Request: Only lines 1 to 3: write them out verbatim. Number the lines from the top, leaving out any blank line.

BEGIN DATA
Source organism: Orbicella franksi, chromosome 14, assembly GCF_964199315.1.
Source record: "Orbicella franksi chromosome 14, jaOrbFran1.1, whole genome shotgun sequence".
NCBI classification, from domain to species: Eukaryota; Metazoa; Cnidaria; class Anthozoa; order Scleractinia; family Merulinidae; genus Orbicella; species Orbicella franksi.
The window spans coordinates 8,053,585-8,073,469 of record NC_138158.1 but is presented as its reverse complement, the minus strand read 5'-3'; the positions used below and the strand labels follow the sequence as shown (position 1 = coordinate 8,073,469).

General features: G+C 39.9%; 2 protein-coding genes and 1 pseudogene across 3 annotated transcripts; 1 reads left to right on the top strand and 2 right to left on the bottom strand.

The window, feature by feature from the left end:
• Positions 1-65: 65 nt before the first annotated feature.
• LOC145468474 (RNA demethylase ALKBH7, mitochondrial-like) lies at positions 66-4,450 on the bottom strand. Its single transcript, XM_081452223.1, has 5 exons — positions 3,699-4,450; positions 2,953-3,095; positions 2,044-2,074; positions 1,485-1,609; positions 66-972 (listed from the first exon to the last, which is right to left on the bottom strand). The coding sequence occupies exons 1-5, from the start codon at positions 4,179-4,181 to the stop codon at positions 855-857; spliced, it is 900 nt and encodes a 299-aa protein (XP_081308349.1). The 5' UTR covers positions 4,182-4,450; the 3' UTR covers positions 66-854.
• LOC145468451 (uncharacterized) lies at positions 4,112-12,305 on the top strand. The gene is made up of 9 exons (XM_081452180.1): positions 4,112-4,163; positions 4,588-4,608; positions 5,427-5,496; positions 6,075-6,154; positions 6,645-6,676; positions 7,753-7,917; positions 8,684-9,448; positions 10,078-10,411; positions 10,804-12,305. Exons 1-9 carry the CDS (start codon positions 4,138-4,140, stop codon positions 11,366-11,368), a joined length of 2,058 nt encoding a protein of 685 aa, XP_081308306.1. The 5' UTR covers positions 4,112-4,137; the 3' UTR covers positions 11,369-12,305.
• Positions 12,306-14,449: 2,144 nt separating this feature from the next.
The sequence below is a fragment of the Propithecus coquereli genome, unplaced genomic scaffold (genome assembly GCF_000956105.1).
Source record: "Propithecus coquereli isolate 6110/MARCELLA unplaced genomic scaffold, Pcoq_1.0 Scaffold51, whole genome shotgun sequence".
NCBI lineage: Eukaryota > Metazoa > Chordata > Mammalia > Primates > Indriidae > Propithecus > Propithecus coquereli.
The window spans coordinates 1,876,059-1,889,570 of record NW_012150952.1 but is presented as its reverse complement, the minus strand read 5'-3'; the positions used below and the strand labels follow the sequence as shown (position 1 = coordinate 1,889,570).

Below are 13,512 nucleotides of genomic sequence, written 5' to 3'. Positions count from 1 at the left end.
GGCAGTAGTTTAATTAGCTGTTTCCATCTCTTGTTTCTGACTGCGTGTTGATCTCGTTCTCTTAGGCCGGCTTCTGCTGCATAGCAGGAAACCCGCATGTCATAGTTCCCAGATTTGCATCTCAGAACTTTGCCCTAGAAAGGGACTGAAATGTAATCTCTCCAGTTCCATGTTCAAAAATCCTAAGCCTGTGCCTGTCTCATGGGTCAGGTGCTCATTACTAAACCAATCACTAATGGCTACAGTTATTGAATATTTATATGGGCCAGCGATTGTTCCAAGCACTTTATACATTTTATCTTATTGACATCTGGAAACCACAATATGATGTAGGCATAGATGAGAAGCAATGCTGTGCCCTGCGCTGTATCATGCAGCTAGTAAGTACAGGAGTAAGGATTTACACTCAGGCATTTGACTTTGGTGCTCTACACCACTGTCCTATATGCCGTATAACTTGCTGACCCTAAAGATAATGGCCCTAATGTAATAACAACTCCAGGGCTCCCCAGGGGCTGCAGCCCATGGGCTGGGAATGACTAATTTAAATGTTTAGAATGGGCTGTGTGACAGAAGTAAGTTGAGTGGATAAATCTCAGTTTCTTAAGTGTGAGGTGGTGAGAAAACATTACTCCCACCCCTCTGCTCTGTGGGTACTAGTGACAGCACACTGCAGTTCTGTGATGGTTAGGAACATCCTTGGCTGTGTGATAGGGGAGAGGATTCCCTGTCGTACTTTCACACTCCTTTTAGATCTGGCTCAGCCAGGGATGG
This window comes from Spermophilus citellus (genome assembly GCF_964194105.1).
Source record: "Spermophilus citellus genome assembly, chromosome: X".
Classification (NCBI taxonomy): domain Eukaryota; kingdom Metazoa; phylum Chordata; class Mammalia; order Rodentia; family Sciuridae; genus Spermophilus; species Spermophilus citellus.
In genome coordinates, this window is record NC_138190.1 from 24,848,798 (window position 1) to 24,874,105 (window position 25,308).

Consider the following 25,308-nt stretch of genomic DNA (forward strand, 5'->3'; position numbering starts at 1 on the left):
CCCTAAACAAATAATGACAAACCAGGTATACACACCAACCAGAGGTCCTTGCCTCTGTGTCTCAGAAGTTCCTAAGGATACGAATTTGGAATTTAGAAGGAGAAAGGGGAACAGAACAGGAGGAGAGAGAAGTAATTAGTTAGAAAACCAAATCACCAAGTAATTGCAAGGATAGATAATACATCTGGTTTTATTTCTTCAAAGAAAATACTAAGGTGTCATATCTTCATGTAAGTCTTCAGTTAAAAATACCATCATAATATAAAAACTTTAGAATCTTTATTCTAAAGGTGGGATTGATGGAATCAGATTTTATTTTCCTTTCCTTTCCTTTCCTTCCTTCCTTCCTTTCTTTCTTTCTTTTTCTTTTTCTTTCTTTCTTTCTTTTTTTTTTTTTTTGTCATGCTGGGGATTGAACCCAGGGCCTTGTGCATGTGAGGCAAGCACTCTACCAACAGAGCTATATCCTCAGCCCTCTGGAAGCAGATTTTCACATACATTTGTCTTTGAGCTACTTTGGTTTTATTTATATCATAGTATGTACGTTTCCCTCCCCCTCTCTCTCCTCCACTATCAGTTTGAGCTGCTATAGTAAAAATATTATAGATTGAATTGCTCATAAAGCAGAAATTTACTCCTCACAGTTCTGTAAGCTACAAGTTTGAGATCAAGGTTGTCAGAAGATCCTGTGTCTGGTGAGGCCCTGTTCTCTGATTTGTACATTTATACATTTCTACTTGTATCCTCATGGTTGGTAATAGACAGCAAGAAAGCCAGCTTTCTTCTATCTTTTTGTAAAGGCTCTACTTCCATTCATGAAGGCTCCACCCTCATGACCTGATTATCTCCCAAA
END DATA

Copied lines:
Source organism: Orbicella franksi, chromosome 14, assembly GCF_964199315.1.
Source record: "Orbicella franksi chromosome 14, jaOrbFran1.1, whole genome shotgun sequence".
NCBI classification, from domain to species: Eukaryota; Metazoa; Cnidaria; class Anthozoa; order Scleractinia; family Merulinidae; genus Orbicella; species Orbicella franksi.